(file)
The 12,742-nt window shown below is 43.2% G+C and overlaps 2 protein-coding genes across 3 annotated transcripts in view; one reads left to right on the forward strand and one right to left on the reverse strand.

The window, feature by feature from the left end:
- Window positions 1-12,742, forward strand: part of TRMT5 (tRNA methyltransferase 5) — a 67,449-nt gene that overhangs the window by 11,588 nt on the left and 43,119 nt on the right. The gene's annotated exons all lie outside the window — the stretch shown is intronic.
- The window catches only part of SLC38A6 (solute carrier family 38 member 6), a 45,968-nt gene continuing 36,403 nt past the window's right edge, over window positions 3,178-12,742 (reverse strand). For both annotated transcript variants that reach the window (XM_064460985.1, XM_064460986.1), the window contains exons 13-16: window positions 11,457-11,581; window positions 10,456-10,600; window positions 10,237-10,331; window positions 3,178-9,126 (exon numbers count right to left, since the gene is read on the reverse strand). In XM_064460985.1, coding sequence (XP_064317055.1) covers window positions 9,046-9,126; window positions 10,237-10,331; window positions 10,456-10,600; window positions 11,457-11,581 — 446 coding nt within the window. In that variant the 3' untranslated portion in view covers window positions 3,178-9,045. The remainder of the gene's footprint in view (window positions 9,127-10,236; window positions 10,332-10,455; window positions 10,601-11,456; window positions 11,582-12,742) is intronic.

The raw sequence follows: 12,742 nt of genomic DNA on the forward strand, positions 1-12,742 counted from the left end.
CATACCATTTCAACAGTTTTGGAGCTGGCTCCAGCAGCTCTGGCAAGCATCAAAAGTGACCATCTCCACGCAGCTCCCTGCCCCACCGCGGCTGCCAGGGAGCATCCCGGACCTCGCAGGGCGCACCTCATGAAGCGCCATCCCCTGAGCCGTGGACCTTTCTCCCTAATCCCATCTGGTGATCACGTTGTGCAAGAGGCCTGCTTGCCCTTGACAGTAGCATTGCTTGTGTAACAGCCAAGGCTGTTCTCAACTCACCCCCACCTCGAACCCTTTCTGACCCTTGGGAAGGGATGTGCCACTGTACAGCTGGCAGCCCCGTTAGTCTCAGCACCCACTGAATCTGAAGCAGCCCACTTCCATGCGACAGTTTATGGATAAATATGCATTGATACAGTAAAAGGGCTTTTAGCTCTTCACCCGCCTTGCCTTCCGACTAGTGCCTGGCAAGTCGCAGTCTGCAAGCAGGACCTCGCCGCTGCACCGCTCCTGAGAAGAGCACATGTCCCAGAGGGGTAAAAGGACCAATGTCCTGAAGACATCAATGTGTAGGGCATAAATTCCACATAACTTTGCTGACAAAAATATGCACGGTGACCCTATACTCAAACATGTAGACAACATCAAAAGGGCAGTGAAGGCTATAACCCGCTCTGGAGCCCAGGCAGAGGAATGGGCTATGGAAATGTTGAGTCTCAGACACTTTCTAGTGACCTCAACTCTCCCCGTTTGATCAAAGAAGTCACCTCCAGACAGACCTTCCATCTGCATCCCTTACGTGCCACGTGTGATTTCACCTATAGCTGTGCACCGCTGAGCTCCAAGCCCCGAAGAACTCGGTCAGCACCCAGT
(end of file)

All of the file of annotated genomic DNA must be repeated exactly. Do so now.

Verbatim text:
The 12,742-nt window shown below is 43.2% G+C and overlaps 2 protein-coding genes across 3 annotated transcripts in view; one reads left to right on the forward strand and one right to left on the reverse strand.

The window, feature by feature from the left end:
- Window positions 1-12,742, forward strand: part of TRMT5 (tRNA methyltransferase 5) — a 67,449-nt gene that overhangs the window by 11,588 nt on the left and 43,119 nt on the right. The gene's annotated exons all lie outside the window — the stretch shown is intronic.
- The window catches only part of SLC38A6 (solute carrier family 38 member 6), a 45,968-nt gene continuing 36,403 nt past the window's right edge, over window positions 3,178-12,742 (reverse strand). For both annotated transcript variants that reach the window (XM_064460985.1, XM_064460986.1), the window contains exons 13-16: window positions 11,457-11,581; window positions 10,456-10,600; window positions 10,237-10,331; window positions 3,178-9,126 (exon numbers count right to left, since the gene is read on the reverse strand). In XM_064460985.1, coding sequence (XP_064317055.1) covers window positions 9,046-9,126; window positions 10,237-10,331; window positions 10,456-10,600; window positions 11,457-11,581 — 446 coding nt within the window. In that variant the 3' untranslated portion in view covers window positions 3,178-9,045. The remainder of the gene's footprint in view (window positions 9,127-10,236; window positions 10,332-10,455; window positions 10,601-11,456; window positions 11,582-12,742) is intronic.

The raw sequence follows: 12,742 nt of genomic DNA on the forward strand, positions 1-12,742 counted from the left end.
CATACCATTTCAACAGTTTTGGAGCTGGCTCCAGCAGCTCTGGCAAGCATCAAAAGTGACCATCTCCACGCAGCTCCCTGCCCCACCGCGGCTGCCAGGGAGCATCCCGGACCTCGCAGGGCGCACCTCATGAAGCGCCATCCCCTGAGCCGTGGACCTTTCTCCCTAATCCCATCTGGTGATCACGTTGTGCAAGAGGCCTGCTTGCCCTTGACAGTAGCATTGCTTGTGTAACAGCCAAGGCTGTTCTCAACTCACCCCCACCTCGAACCCTTTCTGACCCTTGGGAAGGGATGTGCCACTGTACAGCTGGCAGCCCCGTTAGTCTCAGCACCCACTGAATCTGAAGCAGCCCACTTCCATGCGACAGTTTATGGATAAATATGCATTGATACAGTAAAAGGGCTTTTAGCTCTTCACCCGCCTTGCCTTCCGACTAGTGCCTGGCAAGTCGCAGTCTGCAAGCAGGACCTCGCCGCTGCACCGCTCCTGAGAAGAGCACATGTCCCAGAGGGGTAAAAGGACCAATGTCCTGAAGACATCAATGTGTAGGGCATAAATTCCACATAACTTTGCTGACAAAAATATGCACGGTGACCCTATACTCAAACATGTAGACAACATCAAAAGGGCAGTGAAGGCTATAACCCGCTCTGGAGCCCAGGCAGAGGAATGGGCTATGGAAATGTTGAGTCTCAGACACTTTCTAGTGACCTCAACTCTCCCCGTTTGATCAAAGAAGTCACCTCCAGACAGACCTTCCATCTGCATCCCTTACGTGCCACGTGTGATTTCACCTATAGCTGTGCACCGCTGAGCTCCAAGCCCCGAAGAACTCGGTCAGCACCCAGT